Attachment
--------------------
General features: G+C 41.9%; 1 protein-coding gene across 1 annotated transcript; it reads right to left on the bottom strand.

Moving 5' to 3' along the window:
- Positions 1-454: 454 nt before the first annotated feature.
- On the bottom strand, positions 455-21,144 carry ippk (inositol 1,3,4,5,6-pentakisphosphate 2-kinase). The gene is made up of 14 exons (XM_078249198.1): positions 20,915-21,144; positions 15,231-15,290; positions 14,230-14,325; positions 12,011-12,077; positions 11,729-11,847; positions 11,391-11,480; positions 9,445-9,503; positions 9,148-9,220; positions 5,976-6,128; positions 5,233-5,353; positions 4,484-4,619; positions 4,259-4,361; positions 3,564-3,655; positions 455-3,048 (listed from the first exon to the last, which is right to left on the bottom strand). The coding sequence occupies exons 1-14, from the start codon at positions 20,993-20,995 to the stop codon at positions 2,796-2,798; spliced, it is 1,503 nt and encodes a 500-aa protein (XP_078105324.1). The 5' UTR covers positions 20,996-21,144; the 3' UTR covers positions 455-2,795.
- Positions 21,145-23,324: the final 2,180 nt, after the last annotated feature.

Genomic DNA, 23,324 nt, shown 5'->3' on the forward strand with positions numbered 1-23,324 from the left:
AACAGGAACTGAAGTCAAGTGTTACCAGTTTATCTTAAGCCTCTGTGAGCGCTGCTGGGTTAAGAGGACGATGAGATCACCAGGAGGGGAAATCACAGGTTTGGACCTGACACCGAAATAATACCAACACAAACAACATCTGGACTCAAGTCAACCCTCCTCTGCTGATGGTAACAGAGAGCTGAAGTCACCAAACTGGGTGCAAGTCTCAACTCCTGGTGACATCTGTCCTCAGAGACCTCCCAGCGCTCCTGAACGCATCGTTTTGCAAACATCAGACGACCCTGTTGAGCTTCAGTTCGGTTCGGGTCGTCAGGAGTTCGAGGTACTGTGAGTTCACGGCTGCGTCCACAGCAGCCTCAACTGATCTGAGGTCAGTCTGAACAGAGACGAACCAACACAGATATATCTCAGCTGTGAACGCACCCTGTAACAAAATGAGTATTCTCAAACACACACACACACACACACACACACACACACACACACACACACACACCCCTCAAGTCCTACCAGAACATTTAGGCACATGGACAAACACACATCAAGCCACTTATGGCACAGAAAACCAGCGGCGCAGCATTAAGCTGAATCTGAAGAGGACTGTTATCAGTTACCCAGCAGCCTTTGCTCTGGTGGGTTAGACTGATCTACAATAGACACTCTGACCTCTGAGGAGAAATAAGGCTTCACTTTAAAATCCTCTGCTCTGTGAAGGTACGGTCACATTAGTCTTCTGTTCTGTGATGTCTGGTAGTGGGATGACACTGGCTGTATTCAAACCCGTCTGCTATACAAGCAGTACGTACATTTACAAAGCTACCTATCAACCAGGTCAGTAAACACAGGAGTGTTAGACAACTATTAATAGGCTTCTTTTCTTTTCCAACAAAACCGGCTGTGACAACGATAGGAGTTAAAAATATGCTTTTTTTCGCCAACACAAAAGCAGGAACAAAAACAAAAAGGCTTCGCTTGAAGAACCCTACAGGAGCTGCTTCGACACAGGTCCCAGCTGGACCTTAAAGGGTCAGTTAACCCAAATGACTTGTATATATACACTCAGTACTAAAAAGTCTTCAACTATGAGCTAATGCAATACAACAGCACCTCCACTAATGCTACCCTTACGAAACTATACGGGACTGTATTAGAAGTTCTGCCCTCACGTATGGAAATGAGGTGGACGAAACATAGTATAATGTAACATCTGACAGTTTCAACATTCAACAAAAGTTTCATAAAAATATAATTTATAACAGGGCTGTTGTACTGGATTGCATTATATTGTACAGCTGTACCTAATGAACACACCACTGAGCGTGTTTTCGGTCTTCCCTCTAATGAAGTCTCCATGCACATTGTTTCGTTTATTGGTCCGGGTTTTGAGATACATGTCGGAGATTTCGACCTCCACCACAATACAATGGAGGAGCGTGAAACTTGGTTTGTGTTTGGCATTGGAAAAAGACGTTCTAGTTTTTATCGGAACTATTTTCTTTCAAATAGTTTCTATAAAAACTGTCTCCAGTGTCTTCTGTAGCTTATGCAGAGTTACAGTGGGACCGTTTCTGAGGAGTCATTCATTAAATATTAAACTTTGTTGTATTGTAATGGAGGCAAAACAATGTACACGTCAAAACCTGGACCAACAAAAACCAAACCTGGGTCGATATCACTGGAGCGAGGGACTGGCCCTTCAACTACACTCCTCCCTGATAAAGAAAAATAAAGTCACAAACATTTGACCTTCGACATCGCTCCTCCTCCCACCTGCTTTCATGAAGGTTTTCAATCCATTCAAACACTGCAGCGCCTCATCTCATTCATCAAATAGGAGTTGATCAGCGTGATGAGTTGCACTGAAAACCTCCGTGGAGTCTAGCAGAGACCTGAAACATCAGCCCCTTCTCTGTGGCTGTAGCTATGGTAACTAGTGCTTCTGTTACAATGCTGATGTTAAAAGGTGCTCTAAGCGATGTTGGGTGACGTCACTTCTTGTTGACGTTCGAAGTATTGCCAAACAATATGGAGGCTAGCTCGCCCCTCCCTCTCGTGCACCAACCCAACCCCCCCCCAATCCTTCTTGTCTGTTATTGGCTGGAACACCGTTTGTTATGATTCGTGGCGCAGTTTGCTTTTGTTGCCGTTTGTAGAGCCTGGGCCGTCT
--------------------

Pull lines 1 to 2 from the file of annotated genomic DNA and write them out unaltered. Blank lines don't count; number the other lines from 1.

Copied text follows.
General features: G+C 41.9%; 1 protein-coding gene across 1 annotated transcript; it reads right to left on the bottom strand.

Moving 5' to 3' along the window: